29.7513

 

 

 

Median

29.0000

 

 

 

Variance

37.891

 

 

 

Std. Deviation

6.15560

 

 

 

Minimum

15.00

 

Age

 

Maximum

39.00

 

 

Female

Mean

29.0909

1.04809

 

 

95% Confidence Interval for Mean

Lower Bound

26.9896

 

 

 

 

Upper Bound

31.1922

 

 

 

5% Trimmed Mean

29.2879

 

 

 

Median

29.0000

 

 

 

Variance

60.418

 

 

 

Std. Deviation

7.77287

 

 

 

Minimum

15.00

 

 

 

Maximum

40.00

 

 

 

In this study, out of 139 patients, 84(60.4%) were males and 55(39.6%) were females. Among 139 treated patients, 20(14.4%) patients complained of sensitivity with 12(14.3%) males and 8(14.5%) females showed post-operative sensitivity.

 

 

Table 2: Comparison of gender and postoperative sensitivity

 

Post-Operative Sensitivity

Total

No Sensitivity

Yes Sensitivity

 

Male

72

12

84

Gender

 

85.7%

14.3%

100.0%

 

Female

47

8

55

 

 

85.5%

14.5%

100.0%

Total

119

20

139

 

85.6%

14.4%

100.0%

 

 

In this study, out of 139 patients, 55 (39.6%) were 15-27 years old and 84(60.4%) were 28-40 years old. Among 139 patients, 44(80.0%) patients from the age group of 15-27 years and 75(89.3%) patients from the age group of 28-40 years patients were post-operatively normal. While 11(20.0%) patients in the age group of 15-27 years and 9(10.7%) patients in the age group of 28-40 years showed the postoperative sensitivity [Table 3].

 

 

Table 3: Comparison of age groups and postoperative sensitivity

 

Post Operativesensitivity

Total

Not Sensitive

Sensitive

Age Group

15-27years

44

11

55

 

 

80.0%

20.0%

100.0%

 

28-40 YEARS

75

9

84

 

 

89.3%

10.7%

100.0%

Total

119

20

139

 

85.6%

14.4%

100.0%

 

 

Discussion

With an increased sense of esthetics in posterior teeth, the use of high-strength composites, specifically formulated for posterior teeth, is in high demand. There are many concerns regarding the side effects of these composite restorations. Different studies have been conducted to study the after-effects of these restorations. Most studies showed post-operative sensitivity with these composite restorations. This gives a critical clinical challenge for the clinicians. This study discussed the causes of this post-operative sensitivity following composite placement 10. Different factors like gender and age were studied in this study to evaluate their effects on post-operative composite restoration. It has been observed that there is not a significant difference between post-operative pain among male and female patients. Furthermore, our study confirmed this by where data showed an equal prevalence of pain in both genders. The other major factor that is well known for post-operative pain is age. A team of researchers has reported that in the age group below 20 years of age, a significantly appreciable hypersensitivity has been observed as compared to age groups 20-30 and above 30 years old 11. But this reported finding is not unexpected because by increasing age, the thickness of dentine and its sclerosis increases, which may lead to decreased nerve stimulation through dentinal tubules.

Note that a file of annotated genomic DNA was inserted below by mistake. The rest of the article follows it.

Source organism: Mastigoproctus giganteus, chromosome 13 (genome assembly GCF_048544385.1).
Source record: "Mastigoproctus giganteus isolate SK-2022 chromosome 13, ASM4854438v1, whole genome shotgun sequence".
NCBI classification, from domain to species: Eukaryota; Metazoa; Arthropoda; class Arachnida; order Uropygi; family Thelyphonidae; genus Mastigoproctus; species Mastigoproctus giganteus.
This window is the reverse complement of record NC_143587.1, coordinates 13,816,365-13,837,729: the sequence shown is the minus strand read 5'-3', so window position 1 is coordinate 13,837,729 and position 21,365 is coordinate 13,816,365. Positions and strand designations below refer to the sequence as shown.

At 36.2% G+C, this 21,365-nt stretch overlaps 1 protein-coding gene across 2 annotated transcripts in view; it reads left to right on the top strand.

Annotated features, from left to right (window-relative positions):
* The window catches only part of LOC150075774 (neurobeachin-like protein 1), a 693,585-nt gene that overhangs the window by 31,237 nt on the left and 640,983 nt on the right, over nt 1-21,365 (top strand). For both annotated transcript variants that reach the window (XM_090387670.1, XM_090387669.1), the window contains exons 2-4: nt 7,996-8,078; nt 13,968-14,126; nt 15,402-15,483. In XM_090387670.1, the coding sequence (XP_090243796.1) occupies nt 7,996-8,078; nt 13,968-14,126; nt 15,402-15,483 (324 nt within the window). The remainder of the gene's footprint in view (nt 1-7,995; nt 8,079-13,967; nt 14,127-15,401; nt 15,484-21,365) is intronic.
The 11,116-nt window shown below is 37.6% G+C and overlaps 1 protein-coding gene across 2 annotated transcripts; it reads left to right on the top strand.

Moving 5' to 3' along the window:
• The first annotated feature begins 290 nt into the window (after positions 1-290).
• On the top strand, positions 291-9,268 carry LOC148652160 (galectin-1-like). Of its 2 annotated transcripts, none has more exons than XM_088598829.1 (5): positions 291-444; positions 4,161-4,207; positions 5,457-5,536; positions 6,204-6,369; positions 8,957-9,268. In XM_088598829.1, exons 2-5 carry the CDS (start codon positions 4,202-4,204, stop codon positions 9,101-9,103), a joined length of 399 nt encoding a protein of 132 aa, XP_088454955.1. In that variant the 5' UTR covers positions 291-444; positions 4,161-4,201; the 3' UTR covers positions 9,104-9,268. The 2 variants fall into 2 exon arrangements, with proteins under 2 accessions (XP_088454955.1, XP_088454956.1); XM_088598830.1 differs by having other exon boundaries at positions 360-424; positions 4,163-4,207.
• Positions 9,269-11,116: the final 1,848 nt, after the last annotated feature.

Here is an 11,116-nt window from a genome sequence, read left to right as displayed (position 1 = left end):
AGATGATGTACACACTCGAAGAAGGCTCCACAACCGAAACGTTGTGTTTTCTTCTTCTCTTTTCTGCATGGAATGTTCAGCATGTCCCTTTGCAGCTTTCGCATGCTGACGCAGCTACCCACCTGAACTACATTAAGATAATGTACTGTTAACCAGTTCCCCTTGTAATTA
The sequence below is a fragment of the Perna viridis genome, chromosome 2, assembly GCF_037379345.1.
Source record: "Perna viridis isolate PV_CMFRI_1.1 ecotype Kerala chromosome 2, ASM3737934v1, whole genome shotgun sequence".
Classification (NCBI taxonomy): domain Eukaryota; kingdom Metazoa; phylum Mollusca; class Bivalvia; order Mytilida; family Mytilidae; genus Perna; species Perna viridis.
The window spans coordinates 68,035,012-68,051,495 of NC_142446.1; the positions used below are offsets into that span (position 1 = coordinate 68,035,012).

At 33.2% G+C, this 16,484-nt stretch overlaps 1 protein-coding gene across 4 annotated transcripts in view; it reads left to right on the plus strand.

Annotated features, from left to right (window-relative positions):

Another study carried out in Iran on class II composite restorations has studied the relationship of post-operative sensitivity with age and gender. It reported a mean frequency post-operative sensitivity 0.76 and 0.75 in females and males, respectively. This study has reported a significant association between post-operative sensitivity and age but the non-significant relationship was observed with gender. These findings are similar to the findings of our study 12.

In the current study, first, cavity preparation was done using a high-speed traditional rotary instrument because it is quick, relatively clean, and simple. It was shown that preparation with mechanical abrasions does not provide clearly identifiable and precise outlines. Thus, this investigation attempted to combine the advantages of both high-speed cutting and mechanical abrasion. Other factors should also be kept in mind that in the in vivo studies, inconsistencies in post-operative sensitivity may arise due to inter-operator variability, as experience, competence, and skill of the operators may vary.

Conclusion

Composite filling material has a remarkable post-operative sensitivity. In the present study, there was almost 14.4% of post-operative sensitivity after class-1 composite restorations, which was very close to the other studies.

Acknowledgments

The authors report no conflicts of interest related to this study and the study did not receive any financial support.

References

 

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Issue 3 Volume 8 - 2020
Call for Papers